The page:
The Amir’s Homily

Notes on the text

These notes, edited by John McGivering, are partly new, and partly based on the ORG. The page and line numbers below refer to the Macmillan (London) Standard Edition of Life’s Handicap, as published and frequently reprinted between 1891 and 1950.


[Title] a ‘Homily’ is a practical sermon rather than a doctrinal one, which might be, to some, a tedious moralising discourse.

[Page 332, line 1] Amir from the Arabic – commander, chief or lord. The title of the rulers of several Muslim countries. There are alternative spellings – see Hobson-Jobson (p. 17).

Abdur Rahman Khan (1830-1901) Emir of Afghanistan (1880). Durand (Foreign Secretary to the Viceroy of India) recalls him as a sensual brutal savage – a sort of Afghan Henry VIII.
(Andrew Lycett, p. 107)

[Page 332, line 2] G.C.S.I. Grand Commander of the Most Exalted Order of the Indian Empire.

[Page 332, line 3] the Queen of England Queen Victoria (reigned from 1837-1901).

[Page 332, lines 32-33 and overleaf] the fear of death … a echo of Psalm 111, verse 10: The fear of the Lord is the beginning of wisdom.

[Page 333, line 8] impale a dreadful form of execution where the living body is transfixed by a sharpened stake.
Kabul capital of Afghanistan, 190 miles west north west of Peshawar. The ‘Bala Hissar’, former residence of the Amir, dominates the city.

[Page 333, line 24] Harun al Raschid
(c. 766-809) Caliph of Baghdad; chiefly known in the West as the central figure in The Arabian Nights, the celebrated series of stories told night after night by Queen Scheherezade. King Shahryar had killed wife after wife on the day after the wedding, until he married Scheherazade who saved her life by the stories she told. The Arabian Nights were translated from the Arabic by various people, including Sir Richard Francis Burton (1821-1890).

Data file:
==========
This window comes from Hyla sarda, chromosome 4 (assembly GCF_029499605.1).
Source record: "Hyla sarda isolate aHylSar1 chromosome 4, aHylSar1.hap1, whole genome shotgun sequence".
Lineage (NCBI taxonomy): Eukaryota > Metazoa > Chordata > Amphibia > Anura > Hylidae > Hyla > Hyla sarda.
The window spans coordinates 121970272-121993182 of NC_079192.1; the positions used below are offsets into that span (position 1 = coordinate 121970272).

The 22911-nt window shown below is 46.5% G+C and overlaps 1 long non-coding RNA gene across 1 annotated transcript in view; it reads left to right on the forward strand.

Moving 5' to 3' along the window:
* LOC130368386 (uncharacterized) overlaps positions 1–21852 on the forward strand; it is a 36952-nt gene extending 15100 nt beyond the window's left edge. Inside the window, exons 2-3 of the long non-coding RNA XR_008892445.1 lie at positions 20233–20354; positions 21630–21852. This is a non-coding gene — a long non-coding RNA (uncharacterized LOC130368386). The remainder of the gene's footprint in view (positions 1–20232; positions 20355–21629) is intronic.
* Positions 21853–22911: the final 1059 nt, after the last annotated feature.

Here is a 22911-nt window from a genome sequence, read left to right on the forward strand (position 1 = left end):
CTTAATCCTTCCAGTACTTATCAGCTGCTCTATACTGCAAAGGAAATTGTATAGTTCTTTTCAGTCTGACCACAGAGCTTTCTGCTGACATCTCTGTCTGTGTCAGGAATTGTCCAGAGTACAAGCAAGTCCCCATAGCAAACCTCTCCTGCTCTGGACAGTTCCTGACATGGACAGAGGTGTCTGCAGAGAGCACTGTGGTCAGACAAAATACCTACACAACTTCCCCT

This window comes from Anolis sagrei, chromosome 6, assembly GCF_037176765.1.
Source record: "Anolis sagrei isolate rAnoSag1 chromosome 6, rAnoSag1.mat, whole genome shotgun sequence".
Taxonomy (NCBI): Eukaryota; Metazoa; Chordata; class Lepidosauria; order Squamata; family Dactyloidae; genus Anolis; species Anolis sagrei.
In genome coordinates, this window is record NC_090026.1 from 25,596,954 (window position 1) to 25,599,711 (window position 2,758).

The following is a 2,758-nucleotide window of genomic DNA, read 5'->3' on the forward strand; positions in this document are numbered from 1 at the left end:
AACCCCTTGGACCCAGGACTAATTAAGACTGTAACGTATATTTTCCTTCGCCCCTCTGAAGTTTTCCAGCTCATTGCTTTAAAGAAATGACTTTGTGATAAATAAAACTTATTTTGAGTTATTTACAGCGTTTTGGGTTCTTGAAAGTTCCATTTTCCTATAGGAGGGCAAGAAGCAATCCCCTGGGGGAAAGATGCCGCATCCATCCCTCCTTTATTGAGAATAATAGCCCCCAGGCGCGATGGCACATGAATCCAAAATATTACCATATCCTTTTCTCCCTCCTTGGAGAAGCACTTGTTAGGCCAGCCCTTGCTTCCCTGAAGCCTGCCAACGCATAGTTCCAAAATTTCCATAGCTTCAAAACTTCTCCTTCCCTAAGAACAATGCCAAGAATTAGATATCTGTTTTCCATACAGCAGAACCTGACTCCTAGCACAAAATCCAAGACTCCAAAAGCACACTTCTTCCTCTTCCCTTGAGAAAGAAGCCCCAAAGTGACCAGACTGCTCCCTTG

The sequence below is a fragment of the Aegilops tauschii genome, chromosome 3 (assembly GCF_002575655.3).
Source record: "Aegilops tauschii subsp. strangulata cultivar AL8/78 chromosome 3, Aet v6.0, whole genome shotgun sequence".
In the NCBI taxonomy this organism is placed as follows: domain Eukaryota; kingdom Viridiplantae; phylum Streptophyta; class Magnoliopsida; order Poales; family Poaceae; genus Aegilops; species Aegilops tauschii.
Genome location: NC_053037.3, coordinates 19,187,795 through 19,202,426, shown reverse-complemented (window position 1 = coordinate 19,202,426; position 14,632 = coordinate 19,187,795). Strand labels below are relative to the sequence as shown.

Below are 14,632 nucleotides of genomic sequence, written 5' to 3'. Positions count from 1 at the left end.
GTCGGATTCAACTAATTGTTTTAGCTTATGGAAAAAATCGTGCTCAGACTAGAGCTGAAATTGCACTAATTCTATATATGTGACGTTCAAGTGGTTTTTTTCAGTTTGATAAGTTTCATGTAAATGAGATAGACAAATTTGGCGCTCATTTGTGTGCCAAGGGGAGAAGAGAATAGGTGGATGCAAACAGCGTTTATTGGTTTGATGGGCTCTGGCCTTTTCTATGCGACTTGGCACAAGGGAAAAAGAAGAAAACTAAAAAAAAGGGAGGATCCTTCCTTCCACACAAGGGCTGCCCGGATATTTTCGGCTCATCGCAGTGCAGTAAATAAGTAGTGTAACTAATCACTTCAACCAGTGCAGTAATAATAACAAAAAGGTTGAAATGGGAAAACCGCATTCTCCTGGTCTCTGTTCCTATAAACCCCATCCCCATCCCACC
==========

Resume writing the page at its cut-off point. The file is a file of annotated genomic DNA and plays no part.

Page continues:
In his prose and verse Kipling often uses ornate language which parodies these stories; see, in particular, “Railway Reform in Great Britain” which is reprinted in KJ 310/19, and “The Butterfly that Stamped” in Just So Stories.

[Page 334, line 2] Baber Gardens probably those laid out by Abdur Rahman round the tomb of Zahir-ud-din Mohammed (1483-1530) known as Babur- or Baber – (‘the Lion’). Babur founded the Moghul Dynasty which lasted until 1858).

It is obviously impossible for Kipling to have seen the Amir dispensing justice, since he never visited Kabul, but – as always – he was able to use his happy knack of drawing on descriptions from others to give a vivid account of the scene.

[Page 334, line 7] feudal chiefs the ‘feudal’ system in Europe was based on land-holding in return for military service. [See “Young Men at the Manor” and other stories in Puck of Pook’s Hill].

[Page 334, line 16] dockets files of papers – correspondence.

[Page 334, line 21] astrakhan the prepared skins of lambs from Astrakhan, then a province of the Russian Empire on the right bank of the Volga.

[Page 335, line 31] Kandahar provincial capital and fortress 210 miles south-west of Kabul.

[Page 336, line 3] lihaf Hindi – a coverlet, quilt or quilted upper garment.

[Page 336, line 31] Sirdars Hindi, from the Persian – in this context leaders, commanders, officers, See Hobson-Jobson (p. 841).

[Page 337, line 6] Dar arid death.

[Page 337, line 8] the whole of him was seen no more together he was probably quartered and the sections of his body exhibited at the gates of the city as a warning to others.

[Page 337, line 11] the Prophet Mohammed (571-632), the Founder of Islam.

[J H McG]

©John McGivering 2006 All rights reserved